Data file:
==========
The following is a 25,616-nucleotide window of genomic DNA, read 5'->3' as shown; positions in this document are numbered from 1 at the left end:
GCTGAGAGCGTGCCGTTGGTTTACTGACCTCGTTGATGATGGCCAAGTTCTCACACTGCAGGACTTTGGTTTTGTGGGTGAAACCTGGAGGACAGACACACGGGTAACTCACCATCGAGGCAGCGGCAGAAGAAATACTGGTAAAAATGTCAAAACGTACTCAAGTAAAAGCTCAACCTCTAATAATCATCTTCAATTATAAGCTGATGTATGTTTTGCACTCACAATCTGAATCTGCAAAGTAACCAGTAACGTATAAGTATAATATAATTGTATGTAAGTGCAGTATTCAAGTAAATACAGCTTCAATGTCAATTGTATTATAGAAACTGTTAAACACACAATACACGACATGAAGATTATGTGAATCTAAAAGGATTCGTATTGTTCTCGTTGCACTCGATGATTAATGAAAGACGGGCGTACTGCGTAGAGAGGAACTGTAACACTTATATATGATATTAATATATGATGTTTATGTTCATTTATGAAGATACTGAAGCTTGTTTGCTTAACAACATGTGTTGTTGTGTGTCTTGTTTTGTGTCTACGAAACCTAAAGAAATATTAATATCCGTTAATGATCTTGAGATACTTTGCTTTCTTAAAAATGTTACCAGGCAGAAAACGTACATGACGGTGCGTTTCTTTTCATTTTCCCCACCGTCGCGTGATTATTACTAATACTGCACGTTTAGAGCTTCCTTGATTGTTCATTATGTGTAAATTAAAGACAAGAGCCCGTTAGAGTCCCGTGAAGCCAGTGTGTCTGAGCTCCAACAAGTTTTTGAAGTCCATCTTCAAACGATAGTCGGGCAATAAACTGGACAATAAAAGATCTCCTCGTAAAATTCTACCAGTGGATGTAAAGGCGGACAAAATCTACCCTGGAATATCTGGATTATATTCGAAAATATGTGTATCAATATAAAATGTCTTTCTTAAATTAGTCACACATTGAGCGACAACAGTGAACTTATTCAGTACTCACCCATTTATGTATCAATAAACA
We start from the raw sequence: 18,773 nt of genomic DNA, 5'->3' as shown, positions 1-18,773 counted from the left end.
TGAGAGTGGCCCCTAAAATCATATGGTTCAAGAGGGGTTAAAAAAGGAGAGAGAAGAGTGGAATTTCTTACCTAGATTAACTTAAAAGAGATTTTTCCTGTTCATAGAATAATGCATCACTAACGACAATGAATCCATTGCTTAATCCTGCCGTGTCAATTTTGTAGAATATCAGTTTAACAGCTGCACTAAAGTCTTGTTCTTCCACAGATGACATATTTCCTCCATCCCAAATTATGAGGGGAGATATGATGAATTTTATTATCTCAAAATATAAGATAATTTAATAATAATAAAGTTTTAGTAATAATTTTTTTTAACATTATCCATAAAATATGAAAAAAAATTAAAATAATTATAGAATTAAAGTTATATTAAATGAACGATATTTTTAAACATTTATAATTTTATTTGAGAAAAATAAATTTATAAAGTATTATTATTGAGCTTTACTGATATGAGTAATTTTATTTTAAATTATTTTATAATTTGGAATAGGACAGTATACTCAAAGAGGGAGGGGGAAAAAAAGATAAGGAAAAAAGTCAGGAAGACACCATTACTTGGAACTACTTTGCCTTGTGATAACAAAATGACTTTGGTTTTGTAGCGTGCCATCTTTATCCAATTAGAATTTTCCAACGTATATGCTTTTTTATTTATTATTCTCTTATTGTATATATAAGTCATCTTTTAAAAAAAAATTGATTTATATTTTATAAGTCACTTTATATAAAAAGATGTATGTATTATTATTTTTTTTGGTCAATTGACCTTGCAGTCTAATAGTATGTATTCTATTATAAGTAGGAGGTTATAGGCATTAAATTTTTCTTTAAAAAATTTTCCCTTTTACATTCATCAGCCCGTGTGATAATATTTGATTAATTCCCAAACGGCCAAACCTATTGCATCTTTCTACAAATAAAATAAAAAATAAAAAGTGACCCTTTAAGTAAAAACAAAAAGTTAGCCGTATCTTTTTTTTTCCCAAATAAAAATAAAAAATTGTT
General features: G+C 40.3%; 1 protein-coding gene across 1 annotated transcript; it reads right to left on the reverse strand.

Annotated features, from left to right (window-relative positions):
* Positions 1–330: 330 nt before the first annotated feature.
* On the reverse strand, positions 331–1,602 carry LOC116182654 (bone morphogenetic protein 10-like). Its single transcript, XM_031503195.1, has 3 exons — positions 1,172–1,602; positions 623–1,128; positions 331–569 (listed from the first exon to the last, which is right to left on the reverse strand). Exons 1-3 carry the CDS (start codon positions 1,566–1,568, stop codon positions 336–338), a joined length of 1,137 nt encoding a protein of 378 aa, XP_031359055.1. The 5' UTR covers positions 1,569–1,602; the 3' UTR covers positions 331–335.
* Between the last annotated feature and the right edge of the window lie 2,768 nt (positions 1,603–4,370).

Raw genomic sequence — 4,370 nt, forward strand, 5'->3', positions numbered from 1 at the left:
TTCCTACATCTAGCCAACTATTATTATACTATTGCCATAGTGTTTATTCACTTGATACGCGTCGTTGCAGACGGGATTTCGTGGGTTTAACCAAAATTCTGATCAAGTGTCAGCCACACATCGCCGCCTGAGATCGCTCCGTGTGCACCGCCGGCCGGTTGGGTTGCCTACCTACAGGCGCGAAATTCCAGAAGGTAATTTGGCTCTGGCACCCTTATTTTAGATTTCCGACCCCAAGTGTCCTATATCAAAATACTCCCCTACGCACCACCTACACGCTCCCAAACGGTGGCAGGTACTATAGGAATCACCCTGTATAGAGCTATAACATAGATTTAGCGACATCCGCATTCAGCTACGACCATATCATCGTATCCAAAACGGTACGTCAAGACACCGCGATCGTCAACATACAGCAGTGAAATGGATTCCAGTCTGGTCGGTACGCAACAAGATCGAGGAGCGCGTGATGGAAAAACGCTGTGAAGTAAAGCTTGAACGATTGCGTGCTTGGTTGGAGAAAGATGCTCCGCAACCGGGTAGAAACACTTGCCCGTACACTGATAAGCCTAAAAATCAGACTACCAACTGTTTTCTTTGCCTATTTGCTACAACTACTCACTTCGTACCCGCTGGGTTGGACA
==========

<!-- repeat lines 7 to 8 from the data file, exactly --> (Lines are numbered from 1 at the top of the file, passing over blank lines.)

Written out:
* Positions 1–330: 330 nt before the first annotated feature.
* On the reverse strand, positions 331–1,602 carry LOC116182654 (bone morphogenetic protein 10-like). Its single transcript, XM_031503195.1, has 3 exons — positions 1,172–1,602; positions 623–1,128; positions 331–569 (listed from the first exon to the last, which is right to left on the reverse strand). Exons 1-3 carry the CDS (start codon positions 1,566–1,568, stop codon positions 336–338), a joined length of 1,137 nt encoding a protein of 378 aa, XP_031359055.1. The 5' UTR covers positions 1,569–1,602; the 3' UTR covers positions 331–335.